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6th May 2022

Australia will be short almost one in three GPs by 2032

Updated research published by Cornerstone Health & Deloitte Access Economics today, predicts Australia will be short almost one in three GPs by 2032.

Updated research shows Australia’s current GP shortage has reached crisis point with a predicted shortfall of 11,392 (28%) full-time General Practitioners (GPs) by 2032. In Cornerstone Health’s General Practitioner (GP) Workforce Report 2022, published today, Deloitte Access Economics has forecast demand for GP services to outpace supply, resulting in a widening shortfall of FTE GPs from 2022 onwards.

Demand for GP services is estimated to increase between 2021 and 2032 by 38.5% with a growing and ageing population. This growth in demand for GP services will be most pronounced in our major cities, where it is predicted to grow by 47%. Full-time equivalent (FTE) GPs in major cities is projected to decrease over the next ten years by 15%.

The previously published ‘General Practitioner Workforce Report 2019’ predicted a shortfall of 9,298 full-time GPs (24.7% of the GP workforce) by 2030. Today’s report demonstrates the combined impacts of continuation of current policy and increased demands on general practice because of the pandemic have only contributed to a worsening of the issue.

In per capita terms, the average Australian in 2021 demanded 2.1 hours of GP care per annum. This is forecast to grow to 2.5 hours per annum by 2032. Meanwhile, supply of GP clinical hours per person is estimated to decline to 1.8 hours per annum by 2032 from 2.2 hours per annum in 2021. This indicates an average annual shortfall for Australians of 40 minutes of GP care per year by 2032.

For regional and remote areas of Australia, a comparison of supply and demand has projected that there with be a 1.3% surplus in FTE GPs by 2032. For these communities, current strategies to abate the healthcare crisis are predicted to be successful. However, because these strategies have not addressed the underlying cause of the shortfall, the GP shortage crisis will now shift towards our major cities and populations.

Cornerstone Health’s CEO, Henry Bateman has commented on the report:

“As the older generation of general practitioners retire (with the inevitable loss of experience and expertise), and a smaller number of Australia’s medical graduates choose to specialise in general practice, the market will not keep up with a predicted 38.5% increase in demand for GP services by 2032. This issue is now at crisis point as the situation will not improve if the current policy settings remain in place. In terms of supply of GPs, the only way to make general practice more appealing to medical graduates is to activate GP training with more meaningful pathways and to financially incentivise medical graduates to pursue general practice. We must increase funding for General Practice via increased Medicare rebates to improve the remuneration prospects for graduate doctors and to protect the health of all of us. The cost-of-living pressures that are affecting all Australians are also impacting our essential GP workforce. Despite escalating operational costs, the Medicare rebate increases are indexed at just 1.5%, after an extended index freeze between 2014 and 2018. This will only lead to more GPs requiring patients to pay an out-of-pocket fee every time they see a GP - just to cover their operating expenses of general practice."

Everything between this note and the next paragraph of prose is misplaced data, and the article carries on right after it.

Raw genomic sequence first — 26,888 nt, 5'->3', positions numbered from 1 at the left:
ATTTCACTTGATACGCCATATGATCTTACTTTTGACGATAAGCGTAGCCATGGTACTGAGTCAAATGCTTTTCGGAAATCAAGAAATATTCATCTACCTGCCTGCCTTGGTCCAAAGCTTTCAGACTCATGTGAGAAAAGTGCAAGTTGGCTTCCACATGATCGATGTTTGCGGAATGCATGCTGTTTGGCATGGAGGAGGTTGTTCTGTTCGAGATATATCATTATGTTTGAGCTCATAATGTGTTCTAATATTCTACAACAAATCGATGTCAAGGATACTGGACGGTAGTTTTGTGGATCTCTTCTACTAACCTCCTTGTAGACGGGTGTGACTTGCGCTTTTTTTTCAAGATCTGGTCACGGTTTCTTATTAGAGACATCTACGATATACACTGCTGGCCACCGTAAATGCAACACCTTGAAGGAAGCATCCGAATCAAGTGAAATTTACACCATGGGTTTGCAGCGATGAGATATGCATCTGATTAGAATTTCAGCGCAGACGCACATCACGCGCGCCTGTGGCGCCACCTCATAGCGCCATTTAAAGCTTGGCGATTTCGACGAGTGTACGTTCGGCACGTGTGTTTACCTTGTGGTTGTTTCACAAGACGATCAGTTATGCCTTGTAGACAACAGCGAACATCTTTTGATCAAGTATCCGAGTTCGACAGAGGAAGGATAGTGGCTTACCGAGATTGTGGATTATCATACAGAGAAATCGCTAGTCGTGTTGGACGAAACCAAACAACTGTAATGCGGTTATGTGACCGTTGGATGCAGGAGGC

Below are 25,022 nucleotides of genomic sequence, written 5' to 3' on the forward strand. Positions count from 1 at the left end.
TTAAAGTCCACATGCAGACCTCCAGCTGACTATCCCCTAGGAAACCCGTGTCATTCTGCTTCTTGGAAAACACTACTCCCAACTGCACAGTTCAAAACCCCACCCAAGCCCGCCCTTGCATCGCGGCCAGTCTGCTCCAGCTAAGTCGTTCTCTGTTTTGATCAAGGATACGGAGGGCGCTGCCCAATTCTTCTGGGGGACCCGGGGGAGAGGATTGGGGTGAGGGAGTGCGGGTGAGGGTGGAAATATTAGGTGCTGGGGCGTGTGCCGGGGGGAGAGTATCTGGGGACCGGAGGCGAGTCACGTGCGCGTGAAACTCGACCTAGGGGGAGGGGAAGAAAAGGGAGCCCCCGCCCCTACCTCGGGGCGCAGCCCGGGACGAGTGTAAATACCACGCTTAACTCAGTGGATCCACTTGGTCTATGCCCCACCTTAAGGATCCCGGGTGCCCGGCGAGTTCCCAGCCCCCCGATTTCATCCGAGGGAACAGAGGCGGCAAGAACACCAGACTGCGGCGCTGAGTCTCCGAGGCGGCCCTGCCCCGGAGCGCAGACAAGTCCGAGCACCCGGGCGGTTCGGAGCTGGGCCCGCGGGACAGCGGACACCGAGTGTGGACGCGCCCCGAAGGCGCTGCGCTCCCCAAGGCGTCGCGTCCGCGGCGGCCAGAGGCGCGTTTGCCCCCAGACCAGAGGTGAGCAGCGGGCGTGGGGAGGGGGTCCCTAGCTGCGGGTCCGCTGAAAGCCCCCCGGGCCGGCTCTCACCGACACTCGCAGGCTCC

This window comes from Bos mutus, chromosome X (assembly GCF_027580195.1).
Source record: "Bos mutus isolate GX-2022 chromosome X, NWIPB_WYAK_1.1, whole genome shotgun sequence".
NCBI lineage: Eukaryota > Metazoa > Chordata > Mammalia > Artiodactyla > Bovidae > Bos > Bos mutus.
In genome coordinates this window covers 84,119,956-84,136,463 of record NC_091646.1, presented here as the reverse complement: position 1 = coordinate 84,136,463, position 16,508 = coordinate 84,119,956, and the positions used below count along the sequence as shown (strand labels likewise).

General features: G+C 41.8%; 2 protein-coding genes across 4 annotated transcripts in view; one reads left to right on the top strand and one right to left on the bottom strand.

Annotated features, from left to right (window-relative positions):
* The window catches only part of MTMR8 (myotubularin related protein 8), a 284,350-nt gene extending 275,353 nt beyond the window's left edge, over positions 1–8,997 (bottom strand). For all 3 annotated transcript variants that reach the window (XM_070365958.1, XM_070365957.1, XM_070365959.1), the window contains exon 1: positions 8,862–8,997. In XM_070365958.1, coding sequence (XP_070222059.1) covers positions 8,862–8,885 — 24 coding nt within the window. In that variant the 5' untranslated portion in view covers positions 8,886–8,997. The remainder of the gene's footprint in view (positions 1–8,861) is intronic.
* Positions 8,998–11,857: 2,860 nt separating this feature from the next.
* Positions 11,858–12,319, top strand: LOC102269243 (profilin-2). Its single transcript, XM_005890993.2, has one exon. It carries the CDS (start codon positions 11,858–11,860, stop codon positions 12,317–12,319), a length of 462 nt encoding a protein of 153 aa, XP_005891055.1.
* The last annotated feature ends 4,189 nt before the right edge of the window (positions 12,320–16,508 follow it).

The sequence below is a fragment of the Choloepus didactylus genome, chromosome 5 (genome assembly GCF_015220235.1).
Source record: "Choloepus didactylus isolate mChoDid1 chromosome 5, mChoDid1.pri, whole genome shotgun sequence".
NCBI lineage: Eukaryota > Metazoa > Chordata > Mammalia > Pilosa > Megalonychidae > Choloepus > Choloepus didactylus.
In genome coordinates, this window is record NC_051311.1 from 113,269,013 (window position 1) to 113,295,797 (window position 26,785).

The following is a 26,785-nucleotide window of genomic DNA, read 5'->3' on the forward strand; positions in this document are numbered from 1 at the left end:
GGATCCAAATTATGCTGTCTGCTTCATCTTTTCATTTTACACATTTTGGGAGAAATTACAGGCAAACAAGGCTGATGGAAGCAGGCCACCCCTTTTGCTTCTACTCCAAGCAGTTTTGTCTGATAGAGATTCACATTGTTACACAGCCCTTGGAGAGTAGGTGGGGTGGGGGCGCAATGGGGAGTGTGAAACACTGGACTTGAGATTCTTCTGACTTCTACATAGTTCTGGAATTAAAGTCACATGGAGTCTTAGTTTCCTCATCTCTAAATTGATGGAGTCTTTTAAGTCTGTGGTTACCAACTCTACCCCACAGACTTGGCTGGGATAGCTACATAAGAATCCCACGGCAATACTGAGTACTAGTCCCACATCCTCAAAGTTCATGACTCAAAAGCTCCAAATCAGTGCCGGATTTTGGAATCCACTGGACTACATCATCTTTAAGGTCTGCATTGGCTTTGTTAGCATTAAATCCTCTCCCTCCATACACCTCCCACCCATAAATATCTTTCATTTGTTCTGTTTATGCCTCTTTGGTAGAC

About the Report

Cornerstone Health’s GP Workforce Report 2022:

  • Illustrates the widening gap between demand for GP services and lack of growth in the supply of GPs,
  • Demonstrates that overtime, the unmet need will increasingly affect metropolitan areas,
  • Reviews the major government policies that have impacted the GP workforce over the past few years – providing short-term fixes without a long term solution,
  • Outlines factors leading to a decrease in GPs including a reduction in the number of medical graduates choosing to specialise in general practice, and an over-reliance on Overseas Trained Doctors (OTDs), and
  • Outlines factors leading to an increased demand for GP services including a population that is living longer with increased prevalence for chronic conditions, and the impact of COVID-19.

An online petition calling for greater funding for general practice setup last month has already attracted over 12,000 signatures and growing:

For More Information

Henry Bateman, CEO, Cornerstone Health and local GPs are available for phone interview or one of our medical centres in Sydney. Please call Katie White 0498 078 949 to organise.

About Cornerstone Health

Cornerstone Health’s purpose is to increase access to quality healthcare for all Australians. Our contemporary medical centres offer a full range of primary healthcare services under one roof, open until 10pm every day. All GP consultations are Medicare bulk billed. Our network of large-scale medical centres spans fast growing locations around Greater Sydney, Greater Melbourne, Greater Brisbane and on the Gold Coast.

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